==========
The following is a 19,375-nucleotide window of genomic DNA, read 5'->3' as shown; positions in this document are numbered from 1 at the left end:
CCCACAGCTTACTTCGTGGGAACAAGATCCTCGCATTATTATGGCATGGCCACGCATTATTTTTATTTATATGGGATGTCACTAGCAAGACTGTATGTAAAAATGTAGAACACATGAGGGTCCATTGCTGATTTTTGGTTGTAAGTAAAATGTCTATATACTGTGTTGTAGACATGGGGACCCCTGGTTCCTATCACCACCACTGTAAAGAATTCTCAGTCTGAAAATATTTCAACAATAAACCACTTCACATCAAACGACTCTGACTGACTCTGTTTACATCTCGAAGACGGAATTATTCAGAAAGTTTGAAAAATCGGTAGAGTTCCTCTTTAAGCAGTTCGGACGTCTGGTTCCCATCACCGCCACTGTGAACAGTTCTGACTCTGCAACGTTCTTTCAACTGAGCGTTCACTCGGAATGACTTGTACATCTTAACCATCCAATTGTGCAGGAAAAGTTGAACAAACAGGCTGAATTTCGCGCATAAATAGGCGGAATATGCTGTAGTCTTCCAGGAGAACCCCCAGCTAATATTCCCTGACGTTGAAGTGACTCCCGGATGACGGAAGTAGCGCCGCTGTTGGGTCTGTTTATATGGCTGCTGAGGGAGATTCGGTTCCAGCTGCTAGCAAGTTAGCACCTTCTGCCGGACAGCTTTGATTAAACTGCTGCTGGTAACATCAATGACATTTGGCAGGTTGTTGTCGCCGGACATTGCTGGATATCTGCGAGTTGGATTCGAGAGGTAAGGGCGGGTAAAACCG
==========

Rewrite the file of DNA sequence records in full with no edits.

The following is a 19,375-nucleotide window of genomic DNA, read 5'->3' as shown; positions in this document are numbered from 1 at the left end:
CCCACAGCTTACTTCGTGGGAACAAGATCCTCGCATTATTATGGCATGGCCACGCATTATTTTTATTTATATGGGATGTCACTAGCAAGACTGTATGTAAAAATGTAGAACACATGAGGGTCCATTGCTGATTTTTGGTTGTAAGTAAAATGTCTATATACTGTGTTGTAGACATGGGGACCCCTGGTTCCTATCACCACCACTGTAAAGAATTCTCAGTCTGAAAATATTTCAACAATAAACCACTTCACATCAAACGACTCTGACTGACTCTGTTTACATCTCGAAGACGGAATTATTCAGAAAGTTTGAAAAATCGGTAGAGTTCCTCTTTAAGCAGTTCGGACGTCTGGTTCCCATCACCGCCACTGTGAACAGTTCTGACTCTGCAACGTTCTTTCAACTGAGCGTTCACTCGGAATGACTTGTACATCTTAACCATCCAATTGTGCAGGAAAAGTTGAACAAACAGGCTGAATTTCGCGCATAAATAGGCGGAATATGCTGTAGTCTTCCAGGAGAACCCCCAGCTAATATTCCCTGACGTTGAAGTGACTCCCGGATGACGGAAGTAGCGCCGCTGTTGGGTCTGTTTATATGGCTGCTGAGGGAGATTCGGTTCCAGCTGCTAGCAAGTTAGCACCTTCTGCCGGACAGCTTTGATTAAACTGCTGCTGGTAACATCAATGACATTTGGCAGGTTGTTGTCGCCGGACATTGCTGGATATCTGCGAGTTGGATTCGAGAGGTAAGGGCGGGTAAAACCG